Influences of Structural Differences of Layered Double Hydroxides on Their Hydroxide Ion Conductivities

Thursday, 9 October 2014: 11:00
Sunrise, 2nd Floor, Galactic Ballroom 8 (Moon Palace Resort)
K. Miyazaki (Graduate School of Engineering, Kyoto University, JST PREST), Y. Asada, T. Fukutsuka, T. Abe (Graduate School of Engineering, Kyoto University), and L. Bendersky (NIST)
Anion-exchange membrane fuel cells (AEMFCs) have attracted much attention since they can potentially overcome the stumbling blocks of proton-exchange membrane fuel cells. There are many research approaches to improve the performance of AEMFCs, and one of them is to seek new ion conductors that effectively transport hydroxide ions at the ambient temperature. Ion conductors with not only high ion conductivities but also high robustness are strongly required to realize the high-efficiency and long-life performance of AEMFCs. Among such ion conductors, we have focused on layered double hydroxides (LDHs). The basic layer structure of LDHs is based on that of brucite [Mg(OH)2]. In the brucite lattice, magnesium ions are surrounded octahedrally with hydroxide ions, and these octahedral units form infinite plane of the 2D layers. LDHs are derived by the substitution of a fraction of divalent cations in brucite by trivalent cations, which lead to positive charges in hydroxide layers. These charges are balanced by intercalation of anions and water between the positively charged layers. The possibility of varying the kinds and relative proportions of the di- and trivalent cations as well as the interlayer anions gives rise to the large variety of LDHs with a general formula [M2+1−xM3+x(OH)2]x+[An−]x/n·yH2O, where M2+ and M3+ are di- and trivalent metal cations respectively, and An− is an anion. This flexibility in composition of LDHs has induced an increase in interest for many applications, such as catalyst supports, ion-exchange and adsorption, drug-delivery system, etc. In addition, some research groups including our group recently reported that LDHs operated as an OHconductor, which could be applied for alkaline fuel cells, metal-air secondary batteries, and alkaline secondary batteries.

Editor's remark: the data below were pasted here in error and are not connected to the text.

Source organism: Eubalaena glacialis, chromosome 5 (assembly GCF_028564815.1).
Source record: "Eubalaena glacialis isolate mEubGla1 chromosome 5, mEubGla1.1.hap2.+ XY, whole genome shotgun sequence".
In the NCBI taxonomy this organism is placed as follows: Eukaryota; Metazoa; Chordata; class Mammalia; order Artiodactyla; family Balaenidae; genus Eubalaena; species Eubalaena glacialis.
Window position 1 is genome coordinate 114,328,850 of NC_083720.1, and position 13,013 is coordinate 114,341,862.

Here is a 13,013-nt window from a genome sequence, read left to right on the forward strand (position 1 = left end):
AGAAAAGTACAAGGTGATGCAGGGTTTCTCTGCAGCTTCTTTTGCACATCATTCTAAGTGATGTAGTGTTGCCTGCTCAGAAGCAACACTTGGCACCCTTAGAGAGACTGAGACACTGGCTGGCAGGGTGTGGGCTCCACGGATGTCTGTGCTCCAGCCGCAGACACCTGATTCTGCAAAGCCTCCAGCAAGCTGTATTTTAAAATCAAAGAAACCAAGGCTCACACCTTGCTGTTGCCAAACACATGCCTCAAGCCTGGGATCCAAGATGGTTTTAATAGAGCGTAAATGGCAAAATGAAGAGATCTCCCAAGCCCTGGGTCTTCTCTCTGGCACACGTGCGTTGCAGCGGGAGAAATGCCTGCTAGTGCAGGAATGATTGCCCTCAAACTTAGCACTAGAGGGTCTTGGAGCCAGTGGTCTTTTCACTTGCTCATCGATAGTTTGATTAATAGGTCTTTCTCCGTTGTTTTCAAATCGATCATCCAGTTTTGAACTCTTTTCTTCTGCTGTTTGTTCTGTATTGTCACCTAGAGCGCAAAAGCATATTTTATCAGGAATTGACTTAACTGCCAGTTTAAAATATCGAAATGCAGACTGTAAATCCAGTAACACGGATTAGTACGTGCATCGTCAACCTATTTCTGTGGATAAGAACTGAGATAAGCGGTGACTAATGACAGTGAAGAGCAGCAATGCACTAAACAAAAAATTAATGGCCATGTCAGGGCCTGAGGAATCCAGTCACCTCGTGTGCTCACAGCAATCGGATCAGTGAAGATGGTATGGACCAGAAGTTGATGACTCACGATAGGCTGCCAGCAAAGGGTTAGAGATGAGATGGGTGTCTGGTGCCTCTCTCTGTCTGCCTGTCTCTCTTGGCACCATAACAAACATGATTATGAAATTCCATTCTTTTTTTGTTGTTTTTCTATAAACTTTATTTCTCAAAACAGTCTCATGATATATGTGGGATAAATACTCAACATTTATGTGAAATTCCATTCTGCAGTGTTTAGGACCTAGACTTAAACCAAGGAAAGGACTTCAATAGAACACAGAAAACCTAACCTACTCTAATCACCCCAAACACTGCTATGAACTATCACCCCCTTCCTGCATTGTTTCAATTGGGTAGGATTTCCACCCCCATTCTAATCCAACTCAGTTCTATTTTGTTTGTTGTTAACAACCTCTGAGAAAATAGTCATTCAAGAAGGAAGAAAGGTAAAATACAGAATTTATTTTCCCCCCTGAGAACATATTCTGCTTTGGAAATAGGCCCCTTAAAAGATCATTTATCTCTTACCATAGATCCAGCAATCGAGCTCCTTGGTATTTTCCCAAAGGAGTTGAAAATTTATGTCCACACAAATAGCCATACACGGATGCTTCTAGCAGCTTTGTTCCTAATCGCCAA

In this study, we focus on the nature of ion conductivities in LDHs. To understand the mechanism of ion conductivities in LDHs in detailed, we synthesized Mg-Al and Mg-Ga LDHs with different relative proportions of di- and trivalent metal cations, and evaluated the influence of the proportion of trivalent cation on their ion conductivities by electrochemical measurements. We chose Mg-Al and Mg-Ga LDHs since they are widely used in LDH studies. We shed light on the structural relationship, which could guide the design of improved or novel hydroxide-conductive materials.

Using the co-precipitated method, we successfully synthesized Mg-Al-CO3 and Mg-Ga-CO3 LDHs with various proportions of trivalent cations. In the results of X-ray diffraction, as the Mg/Al ratio decreased from 4 to 2, the 003 diffraction peak positively shifted, which indicates that layer height between metal hydroxide layers were diminished. This decrease in the layer height was due to an increase in electrostatic attraction between positive and negative layers. In contrast, resulted LDHs were characterized in similar BET surface areas and mean diameter in spite of changing the proportion of trivalent cations. Both series of LDHs did not displayed a linear increase in ion conductivities as a function of the proportion of trivalent cations, but a sharp raise appeared only for Mg2+/Al3+ = 2 and Mg2+/Ga3+ = 3. Based on the results of electron-diffraction analysis, Mg-Al and Mg-Ga LDHs, showing the highest ion conductivities had the ordered honeycomb cation arrangement within some parts of (0001) hydroxide layers. Other LDHs had complete random cation distribution. The ordered honeycomb structure was a cation distribution that can elude direct contact of M3+−M3+ and diminish the distance of the nearest trivalent cations; “neither near nor far” for individual interlayer anions. These things for the ordered cation arrangements not only demonstrate a helpful strategy for improving ion conductivities of LDHs, but also present new insights into structural relationship between immobile cationic charge centers and mobile interlayer anions.